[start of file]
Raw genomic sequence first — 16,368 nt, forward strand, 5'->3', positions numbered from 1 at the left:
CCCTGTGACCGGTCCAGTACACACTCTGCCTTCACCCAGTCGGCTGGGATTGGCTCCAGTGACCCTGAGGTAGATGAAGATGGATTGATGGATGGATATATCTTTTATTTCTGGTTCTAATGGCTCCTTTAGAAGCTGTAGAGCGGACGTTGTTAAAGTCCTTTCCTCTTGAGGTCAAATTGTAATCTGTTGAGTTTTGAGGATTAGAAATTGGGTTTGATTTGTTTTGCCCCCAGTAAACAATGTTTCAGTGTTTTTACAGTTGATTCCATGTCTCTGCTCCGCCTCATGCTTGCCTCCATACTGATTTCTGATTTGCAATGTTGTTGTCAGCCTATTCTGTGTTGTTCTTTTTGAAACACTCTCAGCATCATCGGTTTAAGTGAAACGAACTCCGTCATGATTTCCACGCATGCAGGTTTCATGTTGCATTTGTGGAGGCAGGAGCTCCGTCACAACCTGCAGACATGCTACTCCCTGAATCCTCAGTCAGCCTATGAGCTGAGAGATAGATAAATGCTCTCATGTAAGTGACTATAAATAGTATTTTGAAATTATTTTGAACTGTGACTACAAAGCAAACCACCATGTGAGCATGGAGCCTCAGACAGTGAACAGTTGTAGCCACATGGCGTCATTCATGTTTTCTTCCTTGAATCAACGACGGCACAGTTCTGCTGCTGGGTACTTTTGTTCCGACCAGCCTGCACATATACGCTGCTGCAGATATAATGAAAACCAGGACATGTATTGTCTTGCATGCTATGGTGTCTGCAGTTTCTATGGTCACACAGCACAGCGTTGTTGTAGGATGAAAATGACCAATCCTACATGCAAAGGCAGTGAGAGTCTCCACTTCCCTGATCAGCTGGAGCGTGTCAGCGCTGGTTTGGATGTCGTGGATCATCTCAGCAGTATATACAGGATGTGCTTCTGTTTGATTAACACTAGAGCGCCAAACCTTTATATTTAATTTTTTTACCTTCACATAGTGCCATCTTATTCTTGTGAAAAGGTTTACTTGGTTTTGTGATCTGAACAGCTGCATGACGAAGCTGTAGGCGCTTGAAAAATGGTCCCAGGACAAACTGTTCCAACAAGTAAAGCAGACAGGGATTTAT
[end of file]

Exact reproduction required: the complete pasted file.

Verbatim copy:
Raw genomic sequence first — 16,368 nt, forward strand, 5'->3', positions numbered from 1 at the left:
CCCTGTGACCGGTCCAGTACACACTCTGCCTTCACCCAGTCGGCTGGGATTGGCTCCAGTGACCCTGAGGTAGATGAAGATGGATTGATGGATGGATATATCTTTTATTTCTGGTTCTAATGGCTCCTTTAGAAGCTGTAGAGCGGACGTTGTTAAAGTCCTTTCCTCTTGAGGTCAAATTGTAATCTGTTGAGTTTTGAGGATTAGAAATTGGGTTTGATTTGTTTTGCCCCCAGTAAACAATGTTTCAGTGTTTTTACAGTTGATTCCATGTCTCTGCTCCGCCTCATGCTTGCCTCCATACTGATTTCTGATTTGCAATGTTGTTGTCAGCCTATTCTGTGTTGTTCTTTTTGAAACACTCTCAGCATCATCGGTTTAAGTGAAACGAACTCCGTCATGATTTCCACGCATGCAGGTTTCATGTTGCATTTGTGGAGGCAGGAGCTCCGTCACAACCTGCAGACATGCTACTCCCTGAATCCTCAGTCAGCCTATGAGCTGAGAGATAGATAAATGCTCTCATGTAAGTGACTATAAATAGTATTTTGAAATTATTTTGAACTGTGACTACAAAGCAAACCACCATGTGAGCATGGAGCCTCAGACAGTGAACAGTTGTAGCCACATGGCGTCATTCATGTTTTCTTCCTTGAATCAACGACGGCACAGTTCTGCTGCTGGGTACTTTTGTTCCGACCAGCCTGCACATATACGCTGCTGCAGATATAATGAAAACCAGGACATGTATTGTCTTGCATGCTATGGTGTCTGCAGTTTCTATGGTCACACAGCACAGCGTTGTTGTAGGATGAAAATGACCAATCCTACATGCAAAGGCAGTGAGAGTCTCCACTTCCCTGATCAGCTGGAGCGTGTCAGCGCTGGTTTGGATGTCGTGGATCATCTCAGCAGTATATACAGGATGTGCTTCTGTTTGATTAACACTAGAGCGCCAAACCTTTATATTTAATTTTTTTACCTTCACATAGTGCCATCTTATTCTTGTGAAAAGGTTTACTTGGTTTTGTGATCTGAACAGCTGCATGACGAAGCTGTAGGCGCTTGAAAAATGGTCCCAGGACAAACTGTTCCAACAAGTAAAGCAGACAGGGATTTAT